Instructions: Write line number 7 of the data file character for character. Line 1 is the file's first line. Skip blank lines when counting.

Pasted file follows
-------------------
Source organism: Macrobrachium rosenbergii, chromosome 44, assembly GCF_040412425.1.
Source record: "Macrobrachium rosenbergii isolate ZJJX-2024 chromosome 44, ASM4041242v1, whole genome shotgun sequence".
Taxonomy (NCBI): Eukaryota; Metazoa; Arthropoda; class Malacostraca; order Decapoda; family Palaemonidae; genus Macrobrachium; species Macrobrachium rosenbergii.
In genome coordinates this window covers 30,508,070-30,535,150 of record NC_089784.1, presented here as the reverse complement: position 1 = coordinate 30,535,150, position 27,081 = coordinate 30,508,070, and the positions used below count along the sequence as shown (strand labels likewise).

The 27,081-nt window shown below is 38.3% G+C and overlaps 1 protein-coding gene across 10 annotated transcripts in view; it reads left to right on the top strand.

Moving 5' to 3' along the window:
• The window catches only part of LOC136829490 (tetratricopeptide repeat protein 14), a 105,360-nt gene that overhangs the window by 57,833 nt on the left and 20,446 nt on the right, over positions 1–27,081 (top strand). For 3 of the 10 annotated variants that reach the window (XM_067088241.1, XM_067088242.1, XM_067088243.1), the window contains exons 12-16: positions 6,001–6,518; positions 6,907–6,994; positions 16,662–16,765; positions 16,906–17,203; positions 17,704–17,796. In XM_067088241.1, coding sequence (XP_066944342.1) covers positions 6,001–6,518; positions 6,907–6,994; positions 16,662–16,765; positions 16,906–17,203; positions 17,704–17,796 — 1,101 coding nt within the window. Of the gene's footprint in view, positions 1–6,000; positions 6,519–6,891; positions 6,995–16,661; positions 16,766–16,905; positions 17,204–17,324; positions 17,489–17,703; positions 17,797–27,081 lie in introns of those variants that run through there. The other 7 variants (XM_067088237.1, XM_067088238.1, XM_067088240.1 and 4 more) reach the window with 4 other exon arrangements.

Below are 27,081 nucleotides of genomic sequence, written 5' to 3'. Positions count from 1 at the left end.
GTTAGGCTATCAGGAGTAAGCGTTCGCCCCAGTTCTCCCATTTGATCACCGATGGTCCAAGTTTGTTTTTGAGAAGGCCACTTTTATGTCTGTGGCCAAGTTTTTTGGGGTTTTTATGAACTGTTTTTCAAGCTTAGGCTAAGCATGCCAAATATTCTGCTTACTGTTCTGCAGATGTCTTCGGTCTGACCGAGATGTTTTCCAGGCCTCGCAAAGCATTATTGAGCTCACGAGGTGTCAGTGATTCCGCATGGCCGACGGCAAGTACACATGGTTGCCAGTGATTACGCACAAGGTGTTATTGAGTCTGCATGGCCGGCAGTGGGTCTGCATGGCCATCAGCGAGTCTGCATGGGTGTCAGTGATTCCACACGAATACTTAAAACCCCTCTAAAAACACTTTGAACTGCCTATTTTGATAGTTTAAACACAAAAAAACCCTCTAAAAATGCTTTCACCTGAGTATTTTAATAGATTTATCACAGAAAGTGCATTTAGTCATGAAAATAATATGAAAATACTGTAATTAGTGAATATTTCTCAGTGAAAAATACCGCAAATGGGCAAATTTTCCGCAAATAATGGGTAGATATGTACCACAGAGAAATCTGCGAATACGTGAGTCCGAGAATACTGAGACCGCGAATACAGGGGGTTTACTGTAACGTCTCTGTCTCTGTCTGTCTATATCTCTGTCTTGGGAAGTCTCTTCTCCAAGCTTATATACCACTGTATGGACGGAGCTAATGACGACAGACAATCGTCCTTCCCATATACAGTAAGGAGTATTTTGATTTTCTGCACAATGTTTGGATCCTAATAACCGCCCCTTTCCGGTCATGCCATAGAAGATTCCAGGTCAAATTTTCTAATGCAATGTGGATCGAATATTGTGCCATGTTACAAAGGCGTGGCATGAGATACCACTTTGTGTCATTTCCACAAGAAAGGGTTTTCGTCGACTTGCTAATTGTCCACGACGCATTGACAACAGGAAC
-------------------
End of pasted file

• The window catches only part of LOC136829490 (tetratricopeptide repeat protein 14), a 105,360-nt gene that overhangs the window by 57,833 nt on the left and 20,446 nt on the right, over positions 1–27,081 (top strand). For 3 of the 10 annotated variants that reach the window (XM_067088241.1, XM_067088242.1, XM_067088243.1), the window contains exons 12-16: positions 6,001–6,518; positions 6,907–6,994; positions 16,662–16,765; positions 16,906–17,203; positions 17,704–17,796. In XM_067088241.1, coding sequence (XP_066944342.1) covers positions 6,001–6,518; positions 6,907–6,994; positions 16,662–16,765; positions 16,906–17,203; positions 17,704–17,796 — 1,101 coding nt within the window. Of the gene's footprint in view, positions 1–6,000; positions 6,519–6,891; positions 6,995–16,661; positions 16,766–16,905; positions 17,204–17,324; positions 17,489–17,703; positions 17,797–27,081 lie in introns of those variants that run through there. The other 7 variants (XM_067088237.1, XM_067088238.1, XM_067088240.1 and 4 more) reach the window with 4 other exon arrangements.